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Copyright Melanie Spiller 2011. Do not copy without permission.
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Building Character, Part 3

Portia was dumfounded. She had walked onto the airplane fully prepared to have a dull and uneventful flight, struggled with the overhead binís contents and passing passengers, and then looked at her seatmate. There he was, smiling up at her as if nothing had happened. (44 words)

 

In todayís exciting episode of Building Character (Part 3), youíll learn how to make assumptions about characters from their actions and the reactions of other characters. Look at that opening paragraph. What do you know from it? Go ahead and think about it. Iíll just make a list of what I think you should be able to discern while youíre busy doing your research.

 

There are lots of things that you donít know about the characters from that first paragraph. Go ahead and make yourself a list of those things, too. Iíll work on mine while you do that.

 

I donít know about you, but I found that the longer one list became, the more I could add to the other. You might have found tidbits that I missed, too. You may have also noticed that a fair amount of what we know has more to do with the plot (and what we donít know about it) than character.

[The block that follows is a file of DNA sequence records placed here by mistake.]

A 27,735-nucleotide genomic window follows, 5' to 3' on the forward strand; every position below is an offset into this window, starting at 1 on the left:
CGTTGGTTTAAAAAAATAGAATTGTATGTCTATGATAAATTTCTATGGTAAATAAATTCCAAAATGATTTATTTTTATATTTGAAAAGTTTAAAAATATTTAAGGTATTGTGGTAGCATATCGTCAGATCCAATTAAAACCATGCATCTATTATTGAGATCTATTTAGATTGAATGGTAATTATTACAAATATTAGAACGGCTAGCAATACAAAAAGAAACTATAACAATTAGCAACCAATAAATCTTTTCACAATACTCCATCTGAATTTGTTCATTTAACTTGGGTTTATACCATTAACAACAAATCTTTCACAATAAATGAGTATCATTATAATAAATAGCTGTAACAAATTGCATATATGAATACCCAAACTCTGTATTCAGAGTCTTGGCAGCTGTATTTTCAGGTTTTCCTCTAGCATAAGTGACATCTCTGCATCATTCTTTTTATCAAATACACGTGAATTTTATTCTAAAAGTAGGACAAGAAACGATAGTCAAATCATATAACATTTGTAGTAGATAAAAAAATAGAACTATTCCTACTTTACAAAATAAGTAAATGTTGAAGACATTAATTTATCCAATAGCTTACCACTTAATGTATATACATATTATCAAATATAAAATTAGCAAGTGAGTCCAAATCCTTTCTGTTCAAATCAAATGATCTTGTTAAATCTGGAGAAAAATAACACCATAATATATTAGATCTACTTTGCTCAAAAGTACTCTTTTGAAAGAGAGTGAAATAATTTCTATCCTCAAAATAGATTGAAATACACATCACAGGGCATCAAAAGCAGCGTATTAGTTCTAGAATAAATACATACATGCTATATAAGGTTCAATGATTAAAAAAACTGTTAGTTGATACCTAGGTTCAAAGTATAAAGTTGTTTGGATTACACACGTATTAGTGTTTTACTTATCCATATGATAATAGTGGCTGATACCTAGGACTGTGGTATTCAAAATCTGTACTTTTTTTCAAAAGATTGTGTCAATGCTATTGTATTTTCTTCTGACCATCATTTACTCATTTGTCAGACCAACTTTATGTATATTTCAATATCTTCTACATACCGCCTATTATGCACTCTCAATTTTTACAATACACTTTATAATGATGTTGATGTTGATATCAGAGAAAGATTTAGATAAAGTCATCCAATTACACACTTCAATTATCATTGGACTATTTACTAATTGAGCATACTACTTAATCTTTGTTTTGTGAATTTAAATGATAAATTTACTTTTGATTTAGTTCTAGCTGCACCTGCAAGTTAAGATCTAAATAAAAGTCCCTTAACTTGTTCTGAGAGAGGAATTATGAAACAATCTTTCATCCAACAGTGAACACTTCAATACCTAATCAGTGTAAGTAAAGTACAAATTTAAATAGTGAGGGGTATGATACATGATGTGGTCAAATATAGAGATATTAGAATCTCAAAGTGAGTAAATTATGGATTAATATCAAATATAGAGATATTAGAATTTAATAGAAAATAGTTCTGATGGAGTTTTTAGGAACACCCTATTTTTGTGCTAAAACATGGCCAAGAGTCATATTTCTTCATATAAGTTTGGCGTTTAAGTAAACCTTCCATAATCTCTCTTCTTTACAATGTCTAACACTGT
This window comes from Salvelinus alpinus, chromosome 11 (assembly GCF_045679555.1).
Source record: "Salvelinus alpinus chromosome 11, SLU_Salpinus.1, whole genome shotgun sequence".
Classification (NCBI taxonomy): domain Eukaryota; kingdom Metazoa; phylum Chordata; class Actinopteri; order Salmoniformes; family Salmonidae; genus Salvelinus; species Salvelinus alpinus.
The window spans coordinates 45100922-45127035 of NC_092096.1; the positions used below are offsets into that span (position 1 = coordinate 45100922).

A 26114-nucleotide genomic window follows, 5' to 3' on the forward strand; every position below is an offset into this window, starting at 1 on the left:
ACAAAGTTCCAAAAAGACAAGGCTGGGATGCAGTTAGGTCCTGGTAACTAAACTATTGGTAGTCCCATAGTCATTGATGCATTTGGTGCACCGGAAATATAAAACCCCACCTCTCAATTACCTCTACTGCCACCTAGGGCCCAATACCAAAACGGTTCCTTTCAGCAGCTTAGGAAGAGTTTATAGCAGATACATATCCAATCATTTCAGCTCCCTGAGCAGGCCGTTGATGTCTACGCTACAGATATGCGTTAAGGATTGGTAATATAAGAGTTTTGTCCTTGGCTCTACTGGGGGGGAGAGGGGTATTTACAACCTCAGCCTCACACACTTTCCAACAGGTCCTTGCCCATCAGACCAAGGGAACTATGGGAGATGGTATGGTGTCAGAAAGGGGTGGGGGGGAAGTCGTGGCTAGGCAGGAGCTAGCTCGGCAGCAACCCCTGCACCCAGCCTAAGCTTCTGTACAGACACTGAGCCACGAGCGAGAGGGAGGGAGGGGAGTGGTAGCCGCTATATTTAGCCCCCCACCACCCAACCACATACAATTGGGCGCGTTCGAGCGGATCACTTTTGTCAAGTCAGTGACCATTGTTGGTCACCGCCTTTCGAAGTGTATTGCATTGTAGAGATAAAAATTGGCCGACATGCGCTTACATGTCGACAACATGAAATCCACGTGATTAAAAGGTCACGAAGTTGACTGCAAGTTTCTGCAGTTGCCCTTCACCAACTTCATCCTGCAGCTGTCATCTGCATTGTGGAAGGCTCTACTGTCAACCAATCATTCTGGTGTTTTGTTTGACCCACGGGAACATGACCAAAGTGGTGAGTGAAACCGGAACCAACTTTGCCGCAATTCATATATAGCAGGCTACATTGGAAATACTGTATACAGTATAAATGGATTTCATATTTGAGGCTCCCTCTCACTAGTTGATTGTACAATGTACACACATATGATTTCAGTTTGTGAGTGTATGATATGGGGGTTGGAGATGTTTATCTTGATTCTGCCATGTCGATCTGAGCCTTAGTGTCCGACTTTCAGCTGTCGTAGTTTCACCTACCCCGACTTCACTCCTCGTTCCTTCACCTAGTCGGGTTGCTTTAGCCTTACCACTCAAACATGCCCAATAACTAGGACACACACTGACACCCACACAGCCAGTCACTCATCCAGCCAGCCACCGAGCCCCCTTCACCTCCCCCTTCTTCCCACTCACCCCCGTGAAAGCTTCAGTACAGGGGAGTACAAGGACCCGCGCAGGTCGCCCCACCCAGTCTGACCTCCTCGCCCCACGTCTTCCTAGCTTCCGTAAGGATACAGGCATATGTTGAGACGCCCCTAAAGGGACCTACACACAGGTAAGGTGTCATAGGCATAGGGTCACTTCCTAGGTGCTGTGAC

It isnít necessary to separate character development from plot, really. Your characters got into the plot because of who they are, right? Letís see whether determining the plot has an effect on what we know about the characters. Think about that airplane opening in these scenarios and see what happens.

 

Itís a murder mystery.

Itís an adventure story.

Itís a shameless romance.

Itís a political intrigue set in an exotic country.

Itís a historical novel.

Itís the biography of an opera star.

Itís a childrenís story.

Itís a spy novel.

Itís an allegory.

Itís science fiction.

 

Did anything change about the characters? If itís a murder mystery, is either one the murderer or the famous detective? If itís a shameless romance, didnít the characters suddenly become gorgeous and have a current of electricity flowing between them? If itís a biography of an opera star, is this the man who made her famous or the man who starred opposite her in a terrible flop? If itís an allegory, for what? If itís science fiction, does setting the story in the present have any effect on what can happen?

 

I hope you had fun with this little exercise. Next time, Iíll talk about plot versus character.